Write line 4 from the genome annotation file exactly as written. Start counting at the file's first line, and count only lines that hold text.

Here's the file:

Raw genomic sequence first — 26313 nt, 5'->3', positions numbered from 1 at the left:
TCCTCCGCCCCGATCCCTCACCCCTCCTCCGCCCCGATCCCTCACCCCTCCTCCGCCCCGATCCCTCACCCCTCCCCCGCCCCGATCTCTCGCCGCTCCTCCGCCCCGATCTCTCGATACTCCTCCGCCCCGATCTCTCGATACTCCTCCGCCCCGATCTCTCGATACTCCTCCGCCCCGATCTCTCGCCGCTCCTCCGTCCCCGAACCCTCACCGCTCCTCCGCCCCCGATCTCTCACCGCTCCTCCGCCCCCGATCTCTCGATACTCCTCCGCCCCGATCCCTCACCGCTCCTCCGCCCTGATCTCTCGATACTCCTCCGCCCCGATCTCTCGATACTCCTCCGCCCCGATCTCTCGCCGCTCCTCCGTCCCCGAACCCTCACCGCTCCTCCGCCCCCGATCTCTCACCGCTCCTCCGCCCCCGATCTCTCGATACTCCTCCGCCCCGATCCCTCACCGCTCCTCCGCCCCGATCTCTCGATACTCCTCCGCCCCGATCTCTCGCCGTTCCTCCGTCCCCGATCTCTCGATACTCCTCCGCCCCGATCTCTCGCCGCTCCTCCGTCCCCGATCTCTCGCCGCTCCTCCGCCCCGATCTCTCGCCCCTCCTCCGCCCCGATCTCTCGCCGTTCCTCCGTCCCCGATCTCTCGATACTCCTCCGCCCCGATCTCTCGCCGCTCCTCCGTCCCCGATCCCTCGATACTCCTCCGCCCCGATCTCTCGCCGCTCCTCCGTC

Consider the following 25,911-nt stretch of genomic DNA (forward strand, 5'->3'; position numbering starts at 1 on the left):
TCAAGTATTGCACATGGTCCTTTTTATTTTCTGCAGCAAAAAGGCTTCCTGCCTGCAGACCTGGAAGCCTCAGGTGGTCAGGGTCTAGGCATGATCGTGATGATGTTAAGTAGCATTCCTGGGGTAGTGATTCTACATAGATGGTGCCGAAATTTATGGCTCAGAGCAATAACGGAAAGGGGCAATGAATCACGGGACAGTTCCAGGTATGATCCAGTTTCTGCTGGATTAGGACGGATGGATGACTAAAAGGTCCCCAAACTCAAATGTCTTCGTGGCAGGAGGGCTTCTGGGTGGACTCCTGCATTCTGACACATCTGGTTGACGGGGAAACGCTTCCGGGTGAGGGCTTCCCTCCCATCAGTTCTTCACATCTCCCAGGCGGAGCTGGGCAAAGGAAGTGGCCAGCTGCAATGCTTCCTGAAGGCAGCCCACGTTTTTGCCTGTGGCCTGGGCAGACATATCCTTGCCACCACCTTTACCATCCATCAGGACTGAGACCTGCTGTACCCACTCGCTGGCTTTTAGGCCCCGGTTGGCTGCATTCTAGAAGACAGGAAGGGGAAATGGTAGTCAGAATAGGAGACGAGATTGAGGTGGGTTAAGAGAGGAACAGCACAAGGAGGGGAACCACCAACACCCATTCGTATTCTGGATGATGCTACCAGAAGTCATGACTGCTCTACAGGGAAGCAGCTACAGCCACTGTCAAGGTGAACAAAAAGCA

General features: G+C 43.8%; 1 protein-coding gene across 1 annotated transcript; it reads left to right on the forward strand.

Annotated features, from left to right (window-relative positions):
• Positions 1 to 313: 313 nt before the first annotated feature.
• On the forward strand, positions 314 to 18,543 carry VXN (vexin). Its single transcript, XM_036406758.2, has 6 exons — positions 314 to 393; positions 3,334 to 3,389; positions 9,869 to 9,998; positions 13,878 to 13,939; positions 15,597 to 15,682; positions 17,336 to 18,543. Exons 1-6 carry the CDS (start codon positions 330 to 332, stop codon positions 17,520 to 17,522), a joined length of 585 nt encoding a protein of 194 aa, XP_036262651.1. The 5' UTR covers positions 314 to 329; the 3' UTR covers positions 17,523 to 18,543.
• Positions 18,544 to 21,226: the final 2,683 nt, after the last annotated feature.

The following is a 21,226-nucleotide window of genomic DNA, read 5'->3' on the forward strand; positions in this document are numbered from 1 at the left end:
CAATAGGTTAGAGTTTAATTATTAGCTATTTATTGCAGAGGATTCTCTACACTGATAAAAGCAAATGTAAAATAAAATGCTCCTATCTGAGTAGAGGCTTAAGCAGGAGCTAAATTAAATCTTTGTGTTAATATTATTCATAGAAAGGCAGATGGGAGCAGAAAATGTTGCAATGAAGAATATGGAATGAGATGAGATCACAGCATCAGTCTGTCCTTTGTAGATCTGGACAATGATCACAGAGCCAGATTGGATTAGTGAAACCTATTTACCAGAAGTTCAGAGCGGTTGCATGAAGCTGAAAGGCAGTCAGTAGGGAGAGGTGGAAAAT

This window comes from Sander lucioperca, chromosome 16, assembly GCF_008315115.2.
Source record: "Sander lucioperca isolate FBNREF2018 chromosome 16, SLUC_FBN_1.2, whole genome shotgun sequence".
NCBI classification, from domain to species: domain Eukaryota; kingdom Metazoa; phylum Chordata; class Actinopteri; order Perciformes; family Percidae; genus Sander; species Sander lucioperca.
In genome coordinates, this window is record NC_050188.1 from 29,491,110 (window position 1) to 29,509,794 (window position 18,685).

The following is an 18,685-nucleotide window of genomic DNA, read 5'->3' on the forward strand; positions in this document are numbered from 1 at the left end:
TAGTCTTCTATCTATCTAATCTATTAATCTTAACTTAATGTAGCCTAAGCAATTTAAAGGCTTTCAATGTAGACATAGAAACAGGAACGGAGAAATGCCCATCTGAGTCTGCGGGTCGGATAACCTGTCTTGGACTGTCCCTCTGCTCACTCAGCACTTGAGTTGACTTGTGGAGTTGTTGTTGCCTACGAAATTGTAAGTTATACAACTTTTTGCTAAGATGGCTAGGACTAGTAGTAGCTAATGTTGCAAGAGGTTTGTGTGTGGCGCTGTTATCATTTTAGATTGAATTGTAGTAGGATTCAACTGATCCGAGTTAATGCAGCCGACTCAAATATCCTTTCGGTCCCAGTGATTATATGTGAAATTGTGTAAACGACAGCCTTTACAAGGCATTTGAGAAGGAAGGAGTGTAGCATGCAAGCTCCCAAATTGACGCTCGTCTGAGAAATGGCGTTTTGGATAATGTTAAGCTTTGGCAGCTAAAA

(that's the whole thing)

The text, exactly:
TCAAGTATTGCACATGGTCCTTTTTATTTTCTGCAGCAAAAAGGCTTCCTGCCTGCAGACCTGGAAGCCTCAGGTGGTCAGGGTCTAGGCATGATCGTGATGATGTTAAGTAGCATTCCTGGGGTAGTGATTCTACATAGATGGTGCCGAAATTTATGGCTCAGAGCAATAACGGAAAGGGGCAATGAATCACGGGACAGTTCCAGGTATGATCCAGTTTCTGCTGGATTAGGACGGATGGATGACTAAAAGGTCCCCAAACTCAAATGTCTTCGTGGCAGGAGGGCTTCTGGGTGGACTCCTGCATTCTGACACATCTGGTTGACGGGGAAACGCTTCCGGGTGAGGGCTTCCCTCCCATCAGTTCTTCACATCTCCCAGGCGGAGCTGGGCAAAGGAAGTGGCCAGCTGCAATGCTTCCTGAAGGCAGCCCACGTTTTTGCCTGTGGCCTGGGCAGACATATCCTTGCCACCACCTTTACCATCCATCAGGACTGAGACCTGCTGTACCCACTCGCTGGCTTTTAGGCCCCGGTTGGCTGCATTCTAGAAGACAGGAAGGGGAAATGGTAGTCAGAATAGGAGACGAGATTGAGGTGGGTTAAGAGAGGAACAGCACAAGGAGGGGAACCACCAACACCCATTCGTATTCTGGATGATGCTACCAGAAGTCATGACTGCTCTACAGGGAAGCAGCTACAGCCACTGTCAAGGTGAACAAAAAGCA